Home Dog Care How To Get Dog Poop Out of Carpet

How To Get Dog Poop Out of Carpet

Accidents happen, especially when you're potty training your new pup. Puppies and senior pets have the occasional accident, but it can happen with any dog. That's why all owners need to know how to get dog poop out of the carpet.

This advice doesn't just work for carpeting.

It will also help you remove the smell and stains of dog feces from your pet's bedding, furniture, and any other object you can't easily throw in the washing machine.

There are a lot of commercial products claiming to remove pet stains and odor from carpeting and upholstery.

Even several professional cleaning services offer pet stain and odor removal.

Unfortunately, these professional services are too expensive for most pet owners, and commercial products can get expensive too.

I have tried a lot of homemade cleaners when learning how to get dog poop out of the carpet. The recipe that I'm sharing in this guide is easy, affordable, and effective.

I'll also share some tips to prevent damaging your carpet and helpful links with information on properly potty training your pet.

Dog Poop Out of Carpet

How To Get Dog Poop Out of Carpet

Prevention and Commercial Products

The easiest way to get dog poop out of carpeting is to prevent the accident in the first place.

Whether you've adopted a puppy or an adult dog that still has indoor accidents, you will need to potty train him properly.

We have lots of resources for pet parents struggling to house-train their new addition:

Of course, even the most well-trained dog will have an accident from time to time. When learning how to get dog poop out of the carpet, there are lots of commercial products available to help.

While all of them claim to be effective, there is one product that I recommend based on successful firsthand experience.

Fizzion Pet Stain and Odor Remover 23 ounce Empty Spray Bottle with 2 Refills Fizzion Pet Stain and Odor Remover is my go-to commercial product for getting the dog pee smell out of the carpet. It is safe to use on furniture, flooring, carpet, and fabric. It uses the power of CO2 to remove all protein-based stains, which include dog feces.

The power of CO2 breaks the proteins apart, and then safe but powerful surfactants (soap) are released to remove all evidence of a stain.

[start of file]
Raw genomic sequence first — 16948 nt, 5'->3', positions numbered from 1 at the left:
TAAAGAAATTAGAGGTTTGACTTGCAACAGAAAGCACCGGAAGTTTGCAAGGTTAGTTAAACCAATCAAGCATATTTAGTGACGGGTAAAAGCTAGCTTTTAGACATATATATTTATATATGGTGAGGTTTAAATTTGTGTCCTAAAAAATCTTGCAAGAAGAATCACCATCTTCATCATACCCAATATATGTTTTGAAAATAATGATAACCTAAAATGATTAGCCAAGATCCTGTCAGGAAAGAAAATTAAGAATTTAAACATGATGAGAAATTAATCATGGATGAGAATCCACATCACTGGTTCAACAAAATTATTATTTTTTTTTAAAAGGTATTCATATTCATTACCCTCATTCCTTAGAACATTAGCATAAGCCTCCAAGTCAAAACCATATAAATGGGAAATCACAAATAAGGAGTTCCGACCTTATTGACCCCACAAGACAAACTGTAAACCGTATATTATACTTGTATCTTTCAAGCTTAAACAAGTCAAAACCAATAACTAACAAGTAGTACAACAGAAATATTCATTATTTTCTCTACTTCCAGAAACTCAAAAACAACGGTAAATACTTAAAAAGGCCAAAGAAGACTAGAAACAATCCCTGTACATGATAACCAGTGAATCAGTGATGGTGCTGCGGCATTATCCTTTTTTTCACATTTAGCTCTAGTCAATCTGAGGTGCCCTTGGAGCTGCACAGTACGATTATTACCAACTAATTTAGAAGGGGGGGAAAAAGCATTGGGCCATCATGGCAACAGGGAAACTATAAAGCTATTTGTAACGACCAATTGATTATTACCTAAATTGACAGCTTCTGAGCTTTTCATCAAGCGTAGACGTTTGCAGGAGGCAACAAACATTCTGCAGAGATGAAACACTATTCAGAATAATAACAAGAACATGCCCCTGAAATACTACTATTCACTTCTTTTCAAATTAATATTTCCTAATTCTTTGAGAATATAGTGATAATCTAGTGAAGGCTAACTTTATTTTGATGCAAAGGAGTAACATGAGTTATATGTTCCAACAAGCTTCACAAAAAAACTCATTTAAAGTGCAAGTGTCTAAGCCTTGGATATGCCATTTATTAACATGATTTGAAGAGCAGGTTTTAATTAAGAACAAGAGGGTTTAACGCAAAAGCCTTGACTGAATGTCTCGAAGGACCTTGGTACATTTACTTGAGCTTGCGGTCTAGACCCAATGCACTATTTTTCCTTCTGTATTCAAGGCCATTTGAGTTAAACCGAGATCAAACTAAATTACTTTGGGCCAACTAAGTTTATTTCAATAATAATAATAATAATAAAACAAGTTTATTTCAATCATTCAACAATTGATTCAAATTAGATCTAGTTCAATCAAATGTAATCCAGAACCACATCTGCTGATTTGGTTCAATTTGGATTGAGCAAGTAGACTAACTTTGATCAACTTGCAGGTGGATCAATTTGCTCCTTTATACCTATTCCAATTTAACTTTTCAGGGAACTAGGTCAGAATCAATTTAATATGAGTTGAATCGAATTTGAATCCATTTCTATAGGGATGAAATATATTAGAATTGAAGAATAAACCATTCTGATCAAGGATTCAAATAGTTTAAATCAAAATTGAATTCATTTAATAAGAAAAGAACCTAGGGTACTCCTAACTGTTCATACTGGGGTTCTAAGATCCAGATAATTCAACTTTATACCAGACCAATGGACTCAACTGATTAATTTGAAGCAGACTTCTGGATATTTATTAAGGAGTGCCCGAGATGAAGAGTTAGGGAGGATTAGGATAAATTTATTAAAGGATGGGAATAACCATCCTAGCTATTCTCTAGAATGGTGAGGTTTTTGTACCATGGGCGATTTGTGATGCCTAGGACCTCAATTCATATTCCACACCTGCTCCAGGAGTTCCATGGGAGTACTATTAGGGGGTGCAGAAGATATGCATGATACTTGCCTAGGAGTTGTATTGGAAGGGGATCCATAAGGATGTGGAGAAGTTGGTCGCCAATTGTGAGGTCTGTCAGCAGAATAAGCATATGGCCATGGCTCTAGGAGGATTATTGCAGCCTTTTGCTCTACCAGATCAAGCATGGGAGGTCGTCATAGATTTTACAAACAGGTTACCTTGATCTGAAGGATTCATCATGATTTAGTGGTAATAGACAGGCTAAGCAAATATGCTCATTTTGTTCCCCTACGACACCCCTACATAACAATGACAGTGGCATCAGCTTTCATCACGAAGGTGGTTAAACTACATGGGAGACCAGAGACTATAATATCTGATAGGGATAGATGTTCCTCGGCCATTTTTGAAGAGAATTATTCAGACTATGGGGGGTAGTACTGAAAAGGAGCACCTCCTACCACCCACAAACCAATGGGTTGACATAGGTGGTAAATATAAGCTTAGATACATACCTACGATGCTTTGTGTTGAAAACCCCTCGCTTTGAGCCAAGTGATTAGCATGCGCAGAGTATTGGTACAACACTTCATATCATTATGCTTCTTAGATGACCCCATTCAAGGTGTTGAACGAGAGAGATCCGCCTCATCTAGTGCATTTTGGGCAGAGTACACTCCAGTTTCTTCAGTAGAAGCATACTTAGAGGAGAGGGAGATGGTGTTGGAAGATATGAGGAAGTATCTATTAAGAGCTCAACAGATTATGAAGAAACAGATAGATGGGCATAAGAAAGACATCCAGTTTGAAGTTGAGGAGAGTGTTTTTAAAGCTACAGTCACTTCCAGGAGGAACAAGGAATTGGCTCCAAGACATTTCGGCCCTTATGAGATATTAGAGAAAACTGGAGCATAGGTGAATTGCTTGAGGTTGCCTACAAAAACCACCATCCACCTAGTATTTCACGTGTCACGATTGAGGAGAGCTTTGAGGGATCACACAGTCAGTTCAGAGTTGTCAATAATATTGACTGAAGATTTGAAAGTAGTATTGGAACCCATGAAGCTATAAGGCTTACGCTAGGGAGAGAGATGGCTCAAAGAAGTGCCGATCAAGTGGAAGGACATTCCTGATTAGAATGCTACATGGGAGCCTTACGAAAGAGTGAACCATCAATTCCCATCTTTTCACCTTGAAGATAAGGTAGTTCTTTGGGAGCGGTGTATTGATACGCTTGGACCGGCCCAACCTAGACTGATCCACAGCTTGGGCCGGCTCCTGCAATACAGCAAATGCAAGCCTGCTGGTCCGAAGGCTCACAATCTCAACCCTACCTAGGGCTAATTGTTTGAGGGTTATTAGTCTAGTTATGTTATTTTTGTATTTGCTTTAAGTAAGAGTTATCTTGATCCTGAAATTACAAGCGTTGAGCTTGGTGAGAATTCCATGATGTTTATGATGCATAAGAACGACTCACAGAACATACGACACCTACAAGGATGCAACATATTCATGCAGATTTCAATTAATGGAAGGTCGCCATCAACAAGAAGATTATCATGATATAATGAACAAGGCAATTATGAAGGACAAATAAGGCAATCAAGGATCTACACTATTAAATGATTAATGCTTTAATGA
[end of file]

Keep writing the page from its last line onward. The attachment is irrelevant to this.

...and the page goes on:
You can check out more information about Fizzion and buy options on Amazon.

If you're going to purchase a commercial cleaning product, be sure to choose an enzymatic cleaner that will break down the feces particles to remove the stain and get rid of the odor altogether.

You don't want to waste money on a cleaner that masks the smell and leaves a stain behind.

How To Get Dog Poop Out of Carpet

If you're not interested in using a commercial product, you can still remove the stain and smell of dog poop from your carpet with a natural home recipe.

If at all possible, DO NOT let the stain set in. Clean up after your pet as soon as possible.

First, clean any excess poo off the carpet. Be careful not to rub the mess into the rug. Gently lift the feces without pushing it further into the carpet fibers.

If you have access to a carpet/upholstery washer, it will be easy to remove the stain left behind.

Just be sure to test any carpet cleaner that you choose to use on a small, inconspicuous area of your carpet.

It's best to be on the safe side, just in case the carpet leaner fades your carpeting.

Homemade Carpet Cleaner Recipe

If you're looking for a homemade carpet cleaner recipe, try this:

  • 2 cups of water
  • 1 tbsp. non-bleach dish soap
  • 1 tbsp. white vinegar

Mix the ingredients in a spray bottle and shake vigorously before each use. Spray a small amount of cleaner on the stain and blot until the liquid is completely absorbed.

Repeat this process until the stain is gone.

If you're trying to remove an old, set-in stain, you may need something more potent than this homemade recipe.

This recipe could work, but you'll likely have to repeat the cleaning process numerous times.

READ NEXT: 6 Cleaning Products That May Be Poisoning Your Dog

Samantha’s biggest passion in life is spending time with her Boxer dogs. After she rescued her first Boxer in 2004, Samantha fell in love with the breed and has continued to rescue three other Boxers since then. She enjoys hiking and swimming with her Boxers, Maddie and Chloe.